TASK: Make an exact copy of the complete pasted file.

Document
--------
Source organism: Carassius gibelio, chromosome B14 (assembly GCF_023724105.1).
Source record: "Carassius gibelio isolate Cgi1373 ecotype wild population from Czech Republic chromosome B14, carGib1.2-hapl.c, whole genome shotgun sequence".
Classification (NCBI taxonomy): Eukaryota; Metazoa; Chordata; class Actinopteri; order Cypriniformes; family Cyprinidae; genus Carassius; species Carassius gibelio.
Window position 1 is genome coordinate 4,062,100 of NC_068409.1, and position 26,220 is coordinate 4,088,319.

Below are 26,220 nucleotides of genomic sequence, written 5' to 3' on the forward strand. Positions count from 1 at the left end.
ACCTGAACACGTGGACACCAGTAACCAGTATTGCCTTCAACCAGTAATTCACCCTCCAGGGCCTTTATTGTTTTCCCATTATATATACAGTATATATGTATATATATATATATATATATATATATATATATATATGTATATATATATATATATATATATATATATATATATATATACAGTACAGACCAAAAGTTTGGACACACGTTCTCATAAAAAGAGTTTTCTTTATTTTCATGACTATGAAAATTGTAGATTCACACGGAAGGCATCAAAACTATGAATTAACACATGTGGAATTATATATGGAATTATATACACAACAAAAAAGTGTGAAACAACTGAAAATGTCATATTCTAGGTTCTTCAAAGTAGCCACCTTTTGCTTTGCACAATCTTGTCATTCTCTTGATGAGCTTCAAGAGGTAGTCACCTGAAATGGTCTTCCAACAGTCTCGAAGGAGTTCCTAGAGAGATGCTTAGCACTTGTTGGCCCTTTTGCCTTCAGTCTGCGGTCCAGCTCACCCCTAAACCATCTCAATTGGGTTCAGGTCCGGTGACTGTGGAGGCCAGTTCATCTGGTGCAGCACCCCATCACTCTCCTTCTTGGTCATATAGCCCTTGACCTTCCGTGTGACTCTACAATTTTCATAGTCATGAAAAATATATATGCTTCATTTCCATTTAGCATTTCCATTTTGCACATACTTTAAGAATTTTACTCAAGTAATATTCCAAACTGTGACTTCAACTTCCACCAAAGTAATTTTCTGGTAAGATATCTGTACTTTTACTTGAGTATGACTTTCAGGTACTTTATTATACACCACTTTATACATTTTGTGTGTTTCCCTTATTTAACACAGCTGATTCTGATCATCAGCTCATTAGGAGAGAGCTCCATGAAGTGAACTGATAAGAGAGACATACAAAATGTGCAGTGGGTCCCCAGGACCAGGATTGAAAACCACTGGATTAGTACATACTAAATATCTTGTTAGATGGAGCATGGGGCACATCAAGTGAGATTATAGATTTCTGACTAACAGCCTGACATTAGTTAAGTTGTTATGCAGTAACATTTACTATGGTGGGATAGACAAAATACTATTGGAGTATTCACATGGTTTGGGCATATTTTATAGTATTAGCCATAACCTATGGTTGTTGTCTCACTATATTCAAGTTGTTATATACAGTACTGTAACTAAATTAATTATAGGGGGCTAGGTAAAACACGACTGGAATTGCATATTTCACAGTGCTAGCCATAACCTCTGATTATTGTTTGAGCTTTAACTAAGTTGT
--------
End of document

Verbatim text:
Source organism: Carassius gibelio, chromosome B14 (assembly GCF_023724105.1).
Source record: "Carassius gibelio isolate Cgi1373 ecotype wild population from Czech Republic chromosome B14, carGib1.2-hapl.c, whole genome shotgun sequence".
Classification (NCBI taxonomy): Eukaryota; Metazoa; Chordata; class Actinopteri; order Cypriniformes; family Cyprinidae; genus Carassius; species Carassius gibelio.
Window position 1 is genome coordinate 4,062,100 of NC_068409.1, and position 26,220 is coordinate 4,088,319.

Below are 26,220 nucleotides of genomic sequence, written 5' to 3' on the forward strand. Positions count from 1 at the left end.
ACCTGAACACGTGGACACCAGTAACCAGTATTGCCTTCAACCAGTAATTCACCCTCCAGGGCCTTTATTGTTTTCCCATTATATATACAGTATATATGTATATATATATATATATATATATATATATATATATATGTATATATATATATATATATATATATATATATATATATATACAGTACAGACCAAAAGTTTGGACACACGTTCTCATAAAAAGAGTTTTCTTTATTTTCATGACTATGAAAATTGTAGATTCACACGGAAGGCATCAAAACTATGAATTAACACATGTGGAATTATATATGGAATTATATACACAACAAAAAAGTGTGAAACAACTGAAAATGTCATATTCTAGGTTCTTCAAAGTAGCCACCTTTTGCTTTGCACAATCTTGTCATTCTCTTGATGAGCTTCAAGAGGTAGTCACCTGAAATGGTCTTCCAACAGTCTCGAAGGAGTTCCTAGAGAGATGCTTAGCACTTGTTGGCCCTTTTGCCTTCAGTCTGCGGTCCAGCTCACCCCTAAACCATCTCAATTGGGTTCAGGTCCGGTGACTGTGGAGGCCAGTTCATCTGGTGCAGCACCCCATCACTCTCCTTCTTGGTCATATAGCCCTTGACCTTCCGTGTGACTCTACAATTTTCATAGTCATGAAAAATATATATGCTTCATTTCCATTTAGCATTTCCATTTTGCACATACTTTAAGAATTTTACTCAAGTAATATTCCAAACTGTGACTTCAACTTCCACCAAAGTAATTTTCTGGTAAGATATCTGTACTTTTACTTGAGTATGACTTTCAGGTACTTTATTATACACCACTTTATACATTTTGTGTGTTTCCCTTATTTAACACAGCTGATTCTGATCATCAGCTCATTAGGAGAGAGCTCCATGAAGTGAACTGATAAGAGAGACATACAAAATGTGCAGTGGGTCCCCAGGACCAGGATTGAAAACCACTGGATTAGTACATACTAAATATCTTGTTAGATGGAGCATGGGGCACATCAAGTGAGATTATAGATTTCTGACTAACAGCCTGACATTAGTTAAGTTGTTATGCAGTAACATTTACTATGGTGGGATAGACAAAATACTATTGGAGTATTCACATGGTTTGGGCATATTTTATAGTATTAGCCATAACCTATGGTTGTTGTCTCACTATATTCAAGTTGTTATATACAGTACTGTAACTAAATTAATTATAGGGGGCTAGGTAAAACACGACTGGAATTGCATATTTCACAGTGCTAGCCATAACCTCTGATTATTGTTTGAGCTTTAACTAAGTTGT